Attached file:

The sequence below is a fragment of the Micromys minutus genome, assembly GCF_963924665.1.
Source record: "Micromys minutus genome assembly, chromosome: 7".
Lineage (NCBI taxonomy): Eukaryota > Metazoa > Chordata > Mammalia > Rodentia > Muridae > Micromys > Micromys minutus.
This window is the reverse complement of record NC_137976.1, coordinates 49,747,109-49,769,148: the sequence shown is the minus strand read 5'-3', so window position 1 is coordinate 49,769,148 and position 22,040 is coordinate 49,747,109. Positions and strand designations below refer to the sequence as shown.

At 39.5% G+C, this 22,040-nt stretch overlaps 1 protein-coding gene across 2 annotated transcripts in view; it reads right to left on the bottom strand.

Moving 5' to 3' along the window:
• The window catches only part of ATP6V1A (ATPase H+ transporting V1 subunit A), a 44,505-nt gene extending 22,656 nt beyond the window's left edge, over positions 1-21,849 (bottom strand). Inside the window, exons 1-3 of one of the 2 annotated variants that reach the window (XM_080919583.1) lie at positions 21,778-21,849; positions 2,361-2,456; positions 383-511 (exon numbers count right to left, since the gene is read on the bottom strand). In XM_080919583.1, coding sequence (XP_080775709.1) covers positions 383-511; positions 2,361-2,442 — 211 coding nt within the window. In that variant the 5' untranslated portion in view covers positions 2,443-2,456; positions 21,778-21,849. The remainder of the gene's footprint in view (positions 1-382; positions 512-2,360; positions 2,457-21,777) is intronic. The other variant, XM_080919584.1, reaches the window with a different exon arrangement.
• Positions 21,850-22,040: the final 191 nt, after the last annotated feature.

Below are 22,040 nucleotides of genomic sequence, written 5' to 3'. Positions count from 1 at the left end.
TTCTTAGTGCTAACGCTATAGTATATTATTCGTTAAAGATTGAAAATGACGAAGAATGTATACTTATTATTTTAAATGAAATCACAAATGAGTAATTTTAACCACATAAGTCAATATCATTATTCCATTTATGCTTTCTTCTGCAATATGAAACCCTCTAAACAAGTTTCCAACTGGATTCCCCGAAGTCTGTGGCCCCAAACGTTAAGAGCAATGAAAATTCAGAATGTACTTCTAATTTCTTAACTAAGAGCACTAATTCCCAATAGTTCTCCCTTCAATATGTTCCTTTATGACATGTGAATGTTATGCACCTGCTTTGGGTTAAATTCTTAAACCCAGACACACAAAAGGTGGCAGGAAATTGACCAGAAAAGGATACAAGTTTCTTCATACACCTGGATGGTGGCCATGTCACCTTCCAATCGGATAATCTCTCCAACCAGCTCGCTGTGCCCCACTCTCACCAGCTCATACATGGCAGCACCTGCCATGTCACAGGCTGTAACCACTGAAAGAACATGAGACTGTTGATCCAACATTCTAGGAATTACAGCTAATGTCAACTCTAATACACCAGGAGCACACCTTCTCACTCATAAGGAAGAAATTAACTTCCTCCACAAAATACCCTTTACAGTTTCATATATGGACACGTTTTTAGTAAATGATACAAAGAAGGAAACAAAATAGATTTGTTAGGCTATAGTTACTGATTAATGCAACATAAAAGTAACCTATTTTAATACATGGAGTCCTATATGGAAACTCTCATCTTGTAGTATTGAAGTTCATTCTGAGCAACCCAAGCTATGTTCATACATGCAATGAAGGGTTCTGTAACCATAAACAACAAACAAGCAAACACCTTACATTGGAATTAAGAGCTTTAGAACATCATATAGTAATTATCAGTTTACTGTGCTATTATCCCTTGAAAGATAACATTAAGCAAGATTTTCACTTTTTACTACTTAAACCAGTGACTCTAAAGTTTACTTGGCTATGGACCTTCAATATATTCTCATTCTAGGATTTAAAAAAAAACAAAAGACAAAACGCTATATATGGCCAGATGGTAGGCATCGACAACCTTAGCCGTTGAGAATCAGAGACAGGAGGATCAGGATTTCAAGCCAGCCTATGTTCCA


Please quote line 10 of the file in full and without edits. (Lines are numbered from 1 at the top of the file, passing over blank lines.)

TTCTTAGTGCTAACGCTATAGTATATTATTCGTTAAAGATTGAAAATGACGAAGAATGTATACTTATTATTTTAAATGAAATCACAAATGAGTAATTTTAACCACATAAGTCAATATCATTATTCCATTTATGCTTTCTTCTGCAATATGAAACCCTCTAAACAAGTTTCCAACTGGATTCCCCGAAGTCTGTGGCCCCAAACGTTAAGAGCAATGAAAATTCAGAATGTACTTCTAATTTCTTAACTAAGAGCACTAATTCCCAATAGTTCTCCCTTCAATATGTTCCTTTATGACATGTGAATGTTATGCACCTGCTTTGGGTTAAATTCTTAAACCCAGACACACAAAAGGTGGCAGGAAATTGACCAGAAAAGGATACAAGTTTCTTCATACACCTGGATGGTGGCCATGTCACCTTCCAATCGGATAATCTCTCCAACCAGCTCGCTGTGCCCCACTCTCACCAGCTCATACATGGCAGCACCTGCCATGTCACAGGCTGTAACCACTGAAAGAACATGAGACTGTTGATCCAACATTCTAGGAATTACAGCTAATGTCAACTCTAATACACCAGGAGCACACCTTCTCACTCATAAGGAAGAAATTAACTTCCTCCACAAAATACCCTTTACAGTTTCATATATGGACACGTTTTTAGTAAATGATACAAAGAAGGAAACAAAATAGATTTGTTAGGCTATAGTTACTGATTAATGCAACATAAAAGTAACCTATTTTAATACATGGAGTCCTATATGGAAACTCTCATCTTGTAGTATTGAAGTTCATTCTGAGCAACCCAAGCTATGTTCATACATGCAATGAAGGGTTCTGTAACCATAAACAACAAACAAGCAAACACCTTACATTGGAATTAAGAGCTTTAGAACATCATATAGTAATTATCAGTTTACTGTGCTATTATCCCTTGAAAGATAACATTAAGCAAGATTTTCACTTTTTACTACTTAAACCAGTGACTCTAAAGTTTACTTGGCTATGGACCTTCAATATATTCTCATTCTAGGATTTAAAAAAAAACAAAAGACAAAACGCTATATATGGCCAGATGGTAGGCATCGACAACCTTAGCCGTTGAGAATCAGAGACAGGAGGATCAGGATTTCAAGCCAGCCTATGTTCCA